DEL MAR — Next September, a public training center designed to fast-track conditioning and development for athletes and families will open. Backers believe the scope of the center will make it the first of its kind.
The center, which has yet to be named, will offer a variety of programs, from sport-specific conditioning to workout programs tailored to an individual’s needs to small-group training.
According to Sean Cochran, Phil Mickelson’s personal trainer and head of program development for the center, customized-exercise sessions are all the rage in fitness.
“There’s no one-size-fits all workout anymore,” said Cochran, who lives in Del Mar. “Everyone’s body is different. What works for me, might not work for another person.”
Because baseball players use different muscles than golfers, athletes will be separated by sport at the center. From there, workouts can be further individualized.
As Cochran explained, even those that play the same sport can acquire imbalances in different places in their bodies.
“A golfer might be lacking flexibility in his or her hips, whereas other golfers may not,” Cochran said. “We can correct asymmetry with specifically targeted exercises.”
To prevent imbalances, workouts will emphasize compound movements that condition the entire body, as opposed to isolated exercises like dumbbell curls. As such, there won’t be a lot of bulky machinery and equipment at the center, mainly treadmills, kettle belts and training ropes to build flexibility and core strength.
Upon first visiting the center, trainers will develop individualized workout routines based on a questionnaire, video analysis, other tests and patrons’ goals.
Personalized workouts are nothing new, Cochran said.
But the center is unique in that it will accommodate more people than the average gym, offer baseball, tennis, golf as well as other conditioning programs and focus primarily on individualized workout plans. The combination of these factors makes it a rarity, Cochran believes.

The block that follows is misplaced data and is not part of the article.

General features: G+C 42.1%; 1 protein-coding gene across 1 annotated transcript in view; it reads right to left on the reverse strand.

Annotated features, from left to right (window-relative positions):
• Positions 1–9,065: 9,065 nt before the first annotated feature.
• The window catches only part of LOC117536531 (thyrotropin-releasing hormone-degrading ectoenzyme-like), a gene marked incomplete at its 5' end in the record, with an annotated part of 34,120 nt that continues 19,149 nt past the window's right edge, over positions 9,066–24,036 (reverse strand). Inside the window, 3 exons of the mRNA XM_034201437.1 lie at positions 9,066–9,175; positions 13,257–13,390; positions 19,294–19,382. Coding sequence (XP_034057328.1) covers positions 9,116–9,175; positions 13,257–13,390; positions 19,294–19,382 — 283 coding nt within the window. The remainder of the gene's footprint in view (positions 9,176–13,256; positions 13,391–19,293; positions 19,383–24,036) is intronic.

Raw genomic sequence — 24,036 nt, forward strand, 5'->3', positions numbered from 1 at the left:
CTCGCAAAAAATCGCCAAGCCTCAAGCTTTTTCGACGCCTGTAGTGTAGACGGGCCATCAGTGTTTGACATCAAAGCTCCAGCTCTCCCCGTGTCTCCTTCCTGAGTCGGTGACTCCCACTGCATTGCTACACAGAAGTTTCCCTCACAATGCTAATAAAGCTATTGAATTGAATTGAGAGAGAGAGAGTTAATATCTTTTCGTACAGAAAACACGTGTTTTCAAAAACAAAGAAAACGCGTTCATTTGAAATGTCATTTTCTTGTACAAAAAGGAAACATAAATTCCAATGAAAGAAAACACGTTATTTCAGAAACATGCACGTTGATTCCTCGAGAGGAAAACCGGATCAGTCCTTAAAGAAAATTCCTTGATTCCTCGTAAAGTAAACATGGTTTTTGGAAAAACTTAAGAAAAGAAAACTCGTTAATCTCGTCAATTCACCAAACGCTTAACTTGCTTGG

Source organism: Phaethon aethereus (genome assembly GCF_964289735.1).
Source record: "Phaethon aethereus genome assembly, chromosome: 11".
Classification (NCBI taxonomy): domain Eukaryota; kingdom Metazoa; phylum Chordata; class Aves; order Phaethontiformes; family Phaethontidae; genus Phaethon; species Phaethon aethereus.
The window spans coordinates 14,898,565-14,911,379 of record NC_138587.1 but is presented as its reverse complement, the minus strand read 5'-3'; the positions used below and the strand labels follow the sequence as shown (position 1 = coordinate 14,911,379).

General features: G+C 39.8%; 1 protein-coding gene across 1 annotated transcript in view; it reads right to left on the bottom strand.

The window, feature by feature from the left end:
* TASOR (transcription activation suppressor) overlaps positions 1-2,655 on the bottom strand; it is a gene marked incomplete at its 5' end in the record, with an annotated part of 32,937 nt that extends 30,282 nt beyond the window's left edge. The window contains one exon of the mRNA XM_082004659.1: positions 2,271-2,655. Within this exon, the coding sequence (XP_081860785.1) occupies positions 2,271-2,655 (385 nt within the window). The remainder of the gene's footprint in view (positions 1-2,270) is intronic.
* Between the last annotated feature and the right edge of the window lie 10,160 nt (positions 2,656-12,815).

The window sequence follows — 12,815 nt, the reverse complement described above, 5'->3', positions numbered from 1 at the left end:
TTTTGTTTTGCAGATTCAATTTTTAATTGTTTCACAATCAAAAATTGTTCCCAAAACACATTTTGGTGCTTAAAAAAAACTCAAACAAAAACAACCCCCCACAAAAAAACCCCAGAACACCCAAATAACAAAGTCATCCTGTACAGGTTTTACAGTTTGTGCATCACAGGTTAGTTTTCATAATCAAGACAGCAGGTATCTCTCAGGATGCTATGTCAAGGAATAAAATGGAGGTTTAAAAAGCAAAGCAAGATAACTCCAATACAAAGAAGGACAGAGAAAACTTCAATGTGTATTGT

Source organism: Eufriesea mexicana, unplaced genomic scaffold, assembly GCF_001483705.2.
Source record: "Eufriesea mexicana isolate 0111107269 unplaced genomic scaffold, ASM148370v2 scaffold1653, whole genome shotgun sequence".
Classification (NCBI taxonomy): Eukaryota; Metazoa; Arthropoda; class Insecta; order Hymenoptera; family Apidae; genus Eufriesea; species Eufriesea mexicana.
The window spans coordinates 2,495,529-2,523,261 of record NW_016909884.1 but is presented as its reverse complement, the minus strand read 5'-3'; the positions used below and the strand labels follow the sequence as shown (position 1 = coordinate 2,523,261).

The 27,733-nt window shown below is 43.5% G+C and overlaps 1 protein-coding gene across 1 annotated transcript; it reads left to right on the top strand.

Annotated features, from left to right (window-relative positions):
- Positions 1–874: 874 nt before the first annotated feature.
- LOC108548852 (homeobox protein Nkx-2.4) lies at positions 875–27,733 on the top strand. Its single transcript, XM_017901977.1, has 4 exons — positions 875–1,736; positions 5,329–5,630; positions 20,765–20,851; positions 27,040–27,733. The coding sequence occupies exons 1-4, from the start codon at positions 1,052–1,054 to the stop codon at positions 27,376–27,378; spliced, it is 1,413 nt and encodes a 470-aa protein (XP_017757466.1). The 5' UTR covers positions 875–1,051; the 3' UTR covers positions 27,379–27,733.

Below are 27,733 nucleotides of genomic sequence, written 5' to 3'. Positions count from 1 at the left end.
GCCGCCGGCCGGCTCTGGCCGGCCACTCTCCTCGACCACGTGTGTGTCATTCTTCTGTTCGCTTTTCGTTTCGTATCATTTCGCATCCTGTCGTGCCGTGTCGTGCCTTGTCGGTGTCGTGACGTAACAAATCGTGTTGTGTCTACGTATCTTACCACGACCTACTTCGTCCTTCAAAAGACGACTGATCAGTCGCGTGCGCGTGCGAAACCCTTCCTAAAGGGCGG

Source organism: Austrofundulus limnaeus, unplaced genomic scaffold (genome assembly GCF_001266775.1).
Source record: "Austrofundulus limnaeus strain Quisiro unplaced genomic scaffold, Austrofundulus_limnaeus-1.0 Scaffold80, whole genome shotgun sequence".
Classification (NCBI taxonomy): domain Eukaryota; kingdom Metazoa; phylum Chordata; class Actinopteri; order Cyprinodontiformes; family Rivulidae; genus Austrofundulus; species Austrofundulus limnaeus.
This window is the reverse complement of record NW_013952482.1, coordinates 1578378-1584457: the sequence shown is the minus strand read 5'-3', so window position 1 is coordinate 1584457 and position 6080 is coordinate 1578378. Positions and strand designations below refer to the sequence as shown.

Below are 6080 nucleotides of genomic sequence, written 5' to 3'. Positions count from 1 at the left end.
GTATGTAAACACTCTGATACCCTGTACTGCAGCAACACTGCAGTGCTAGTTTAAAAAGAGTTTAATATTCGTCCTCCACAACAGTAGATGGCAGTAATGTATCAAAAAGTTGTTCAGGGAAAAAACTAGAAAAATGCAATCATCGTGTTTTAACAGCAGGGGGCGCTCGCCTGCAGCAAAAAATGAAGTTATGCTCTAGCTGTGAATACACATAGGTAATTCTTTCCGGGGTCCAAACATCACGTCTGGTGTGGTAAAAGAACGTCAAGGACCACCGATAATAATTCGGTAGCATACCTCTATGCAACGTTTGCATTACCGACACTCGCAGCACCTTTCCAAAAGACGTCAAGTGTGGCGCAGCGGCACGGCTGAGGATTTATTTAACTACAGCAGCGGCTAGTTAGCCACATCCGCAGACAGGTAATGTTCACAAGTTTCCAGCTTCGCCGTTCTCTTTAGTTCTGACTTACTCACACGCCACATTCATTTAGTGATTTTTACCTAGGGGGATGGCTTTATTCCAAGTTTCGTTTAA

“Something on this scale really hasn’t been done at a public fitness center,” Cochran said.
Another point of differentiation: The center will also feature youth-conditioning programs for sports like soccer, football and basketball — an effort to make the center a “family affair,” Cochran said.
“The idea is that everyone can participate and have fun,” he said. “It’s for athletes of all ages and stripes.”
Cochran credits Matt Clay, general manager of the Del Mar Golf Center, with spearheading plans for the new center.
“This is an active area, so we thought it would be perfect,” Clay said.
The golf and tennis conditioning programs at the center will likely operate in conjunction with nearby facilities like the Del Mar Golf Center, he said.
Although sports will be played at the center, Clay noted it will primarily serve the purpose of improving conditioning.
The 22nd District Agricultural Association, which governs the Del Mar Fairgrounds, where the site of the center is located, agreed to approve the center and fund its $1.25 million construction.
The center will be built at the site of the former Del Mar Skate Ranch, east of the Del Mar Racetrack.
Ongoing operations will be paid for with membership fees.
According to Clay, the center’s membership will likely hover around 450 people.
A pricing structure has yet to be released.
In addition to a 55,000-square-foot indoor facility, a 35,000-square-foot field that’s part of the future center will also be used for workouts.